Polymer stabilised phospholipid nanodiscs – Protein: polymer interactions
: (Alternative Format Thesis)

  • Kerrie Morrison

Student thesis: Doctoral ThesisPhD


Membrane proteins play fundamental roles in the regulation of biological processes in cells and organisms. They have many responsibilities, such as signalling and transport of substances across lipid bilayers. Additionally, they provide targets for around 70 % of pharmaceutical drugs.
Although membrane proteins are known for their importance, there is a distinct deficit in their structural and functional characterisation. This bottleneck of information is caused by a number of reasons, such as their fragility and ability to degrade and mis-fold. In 2009, a new method was developed to extract these proteins from membranes, utilising the copolymer poly (styrene-co-maleic acid) (SMA), creating nanodiscs to support membrane protein extraction. In the past
decade, more copolymers have been developed to counteract limitations of the original SMA; many membrane proteins have also been studied using this technique, and overall structural characterisation of the nanodisc formation has been further investigated. Yet, there is little information on the interactions occurring within the nanodisc, with limited studies exploring membrane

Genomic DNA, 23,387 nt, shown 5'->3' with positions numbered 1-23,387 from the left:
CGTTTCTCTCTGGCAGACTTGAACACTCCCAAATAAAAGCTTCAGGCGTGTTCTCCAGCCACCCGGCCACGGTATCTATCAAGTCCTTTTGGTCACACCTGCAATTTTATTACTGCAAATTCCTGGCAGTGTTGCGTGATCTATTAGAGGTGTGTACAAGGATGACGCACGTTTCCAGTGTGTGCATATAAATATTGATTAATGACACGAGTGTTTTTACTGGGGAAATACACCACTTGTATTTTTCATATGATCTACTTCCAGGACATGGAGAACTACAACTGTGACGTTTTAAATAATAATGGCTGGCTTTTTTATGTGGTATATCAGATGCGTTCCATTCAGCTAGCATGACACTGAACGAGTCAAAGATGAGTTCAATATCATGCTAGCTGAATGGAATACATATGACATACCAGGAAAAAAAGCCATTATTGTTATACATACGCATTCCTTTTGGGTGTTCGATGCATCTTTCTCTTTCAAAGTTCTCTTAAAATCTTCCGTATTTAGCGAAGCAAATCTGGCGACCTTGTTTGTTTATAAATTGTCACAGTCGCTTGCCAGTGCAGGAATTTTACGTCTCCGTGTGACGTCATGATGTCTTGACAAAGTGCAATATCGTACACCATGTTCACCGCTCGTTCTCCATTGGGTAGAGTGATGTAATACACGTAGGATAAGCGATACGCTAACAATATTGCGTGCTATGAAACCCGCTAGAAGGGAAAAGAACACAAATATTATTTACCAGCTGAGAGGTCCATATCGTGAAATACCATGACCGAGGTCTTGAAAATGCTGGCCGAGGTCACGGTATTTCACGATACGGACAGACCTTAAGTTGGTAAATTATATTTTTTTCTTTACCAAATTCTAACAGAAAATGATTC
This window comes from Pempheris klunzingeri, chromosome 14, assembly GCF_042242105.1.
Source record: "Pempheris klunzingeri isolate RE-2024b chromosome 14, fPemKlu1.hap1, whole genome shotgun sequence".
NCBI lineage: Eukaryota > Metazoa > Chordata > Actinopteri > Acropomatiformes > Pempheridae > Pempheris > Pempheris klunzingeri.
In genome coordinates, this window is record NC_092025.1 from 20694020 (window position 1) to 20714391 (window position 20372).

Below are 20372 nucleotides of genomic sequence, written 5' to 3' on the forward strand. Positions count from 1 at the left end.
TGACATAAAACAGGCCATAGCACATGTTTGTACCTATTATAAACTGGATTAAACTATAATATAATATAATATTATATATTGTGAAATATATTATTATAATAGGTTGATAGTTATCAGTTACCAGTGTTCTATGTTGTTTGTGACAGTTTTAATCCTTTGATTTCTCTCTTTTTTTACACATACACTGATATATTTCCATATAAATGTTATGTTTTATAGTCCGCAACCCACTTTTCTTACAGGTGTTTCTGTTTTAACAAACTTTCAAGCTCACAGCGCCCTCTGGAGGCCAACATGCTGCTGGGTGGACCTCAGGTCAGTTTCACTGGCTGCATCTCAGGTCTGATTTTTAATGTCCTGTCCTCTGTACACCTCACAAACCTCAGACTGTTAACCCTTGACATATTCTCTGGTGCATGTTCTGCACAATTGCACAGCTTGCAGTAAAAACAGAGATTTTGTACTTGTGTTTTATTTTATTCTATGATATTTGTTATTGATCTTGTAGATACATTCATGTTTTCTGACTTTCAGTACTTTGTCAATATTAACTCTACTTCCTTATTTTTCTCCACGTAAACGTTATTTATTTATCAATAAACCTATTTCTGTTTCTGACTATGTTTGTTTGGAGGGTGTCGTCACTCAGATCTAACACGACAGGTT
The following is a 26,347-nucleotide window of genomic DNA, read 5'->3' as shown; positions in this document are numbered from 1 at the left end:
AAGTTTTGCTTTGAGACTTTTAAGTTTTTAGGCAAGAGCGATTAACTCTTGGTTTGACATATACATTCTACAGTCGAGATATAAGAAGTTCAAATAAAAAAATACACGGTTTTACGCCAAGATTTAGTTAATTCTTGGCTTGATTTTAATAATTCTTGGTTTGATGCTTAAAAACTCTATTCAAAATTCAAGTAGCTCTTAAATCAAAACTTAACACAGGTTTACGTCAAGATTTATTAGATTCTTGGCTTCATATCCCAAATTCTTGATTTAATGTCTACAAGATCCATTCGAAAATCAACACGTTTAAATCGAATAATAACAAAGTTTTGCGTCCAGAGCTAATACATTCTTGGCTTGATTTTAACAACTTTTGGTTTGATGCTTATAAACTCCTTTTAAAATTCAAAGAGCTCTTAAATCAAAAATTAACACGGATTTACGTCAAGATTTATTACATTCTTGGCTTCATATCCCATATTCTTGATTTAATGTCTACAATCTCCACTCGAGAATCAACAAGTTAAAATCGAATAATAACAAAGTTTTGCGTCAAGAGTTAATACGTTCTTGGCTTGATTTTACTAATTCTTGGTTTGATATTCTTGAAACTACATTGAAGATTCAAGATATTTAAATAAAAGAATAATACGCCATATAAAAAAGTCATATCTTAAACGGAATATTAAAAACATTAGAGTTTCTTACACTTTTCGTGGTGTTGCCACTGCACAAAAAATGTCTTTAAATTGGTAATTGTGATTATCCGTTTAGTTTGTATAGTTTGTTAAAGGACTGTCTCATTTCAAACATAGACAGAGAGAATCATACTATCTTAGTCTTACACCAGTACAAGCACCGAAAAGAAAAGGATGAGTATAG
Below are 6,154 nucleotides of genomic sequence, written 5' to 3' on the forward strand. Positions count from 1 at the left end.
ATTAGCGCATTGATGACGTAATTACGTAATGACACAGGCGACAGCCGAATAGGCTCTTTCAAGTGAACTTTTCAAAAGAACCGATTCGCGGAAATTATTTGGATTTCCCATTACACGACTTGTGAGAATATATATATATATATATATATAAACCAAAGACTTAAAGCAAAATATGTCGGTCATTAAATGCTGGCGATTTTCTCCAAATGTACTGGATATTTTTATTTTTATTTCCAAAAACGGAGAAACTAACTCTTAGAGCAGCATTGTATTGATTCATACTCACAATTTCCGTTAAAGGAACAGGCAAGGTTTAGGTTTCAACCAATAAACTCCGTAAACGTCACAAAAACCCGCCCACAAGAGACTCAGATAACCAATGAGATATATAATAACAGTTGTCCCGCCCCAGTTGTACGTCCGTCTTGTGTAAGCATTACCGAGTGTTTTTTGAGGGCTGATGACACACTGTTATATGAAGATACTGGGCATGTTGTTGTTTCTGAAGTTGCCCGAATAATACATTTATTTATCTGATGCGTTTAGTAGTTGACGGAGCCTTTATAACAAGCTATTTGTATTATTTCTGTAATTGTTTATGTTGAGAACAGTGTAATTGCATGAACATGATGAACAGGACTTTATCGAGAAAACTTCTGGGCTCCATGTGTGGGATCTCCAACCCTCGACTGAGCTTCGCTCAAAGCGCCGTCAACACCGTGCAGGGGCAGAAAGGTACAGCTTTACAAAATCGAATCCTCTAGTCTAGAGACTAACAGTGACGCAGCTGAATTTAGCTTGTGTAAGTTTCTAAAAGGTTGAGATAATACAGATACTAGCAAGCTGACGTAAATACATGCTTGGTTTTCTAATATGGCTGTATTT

protein activity in nanodiscs.

The initial purpose behind this research was to investigate the protein-polymer interactions within the nanodisc, by examining protein functionality using two different proteins. This in turn would provide a platform to screen newly synthesised copolymers, to determine their success in extracting membrane proteins, which maintain their natural functionality. However, the findings
spurred on additional lines of enquiry, focussing on particular physical aspects of membrane proteins documented to be successfully extracted in literature, and comparing them to those deemed less successful. Further study using mass spectroscopy (MS) proteomics has provided a global insight into potential preferential extraction when comparing SMA to control extracted samples. Lastly, further study into structural characterisation of membrane proteins
that have been incorporated into nanodiscs has been investigated. This study used a combination of different techniques; circular dichroism (CD), dynamic light scattering (DLS), small angle neutron scattering (SANS) and ab initio modelling constructs to gather structural information on the protein and nanodisc formation, comparing these methods to others, such as protein
crystallography. These findings highlighted the differences between various techniques and the importance of using complementary methods to fully determine nanodisc structures. Overall, this thesis emphasises the complexity of the protein-nanodisc system and introduces potential factors to consider when using this technique, such as protein-polymer interactions.
Date of Award14 Feb 2022
Original languageEnglish
Awarding Institution
  • University of Bath
SupervisorKaren Edler (Supervisor), Paul Whitley (Supervisor), Gareth Price (Supervisor) & James Doutch (Supervisor)


  • SMALPs
  • nanodisc
  • SMA

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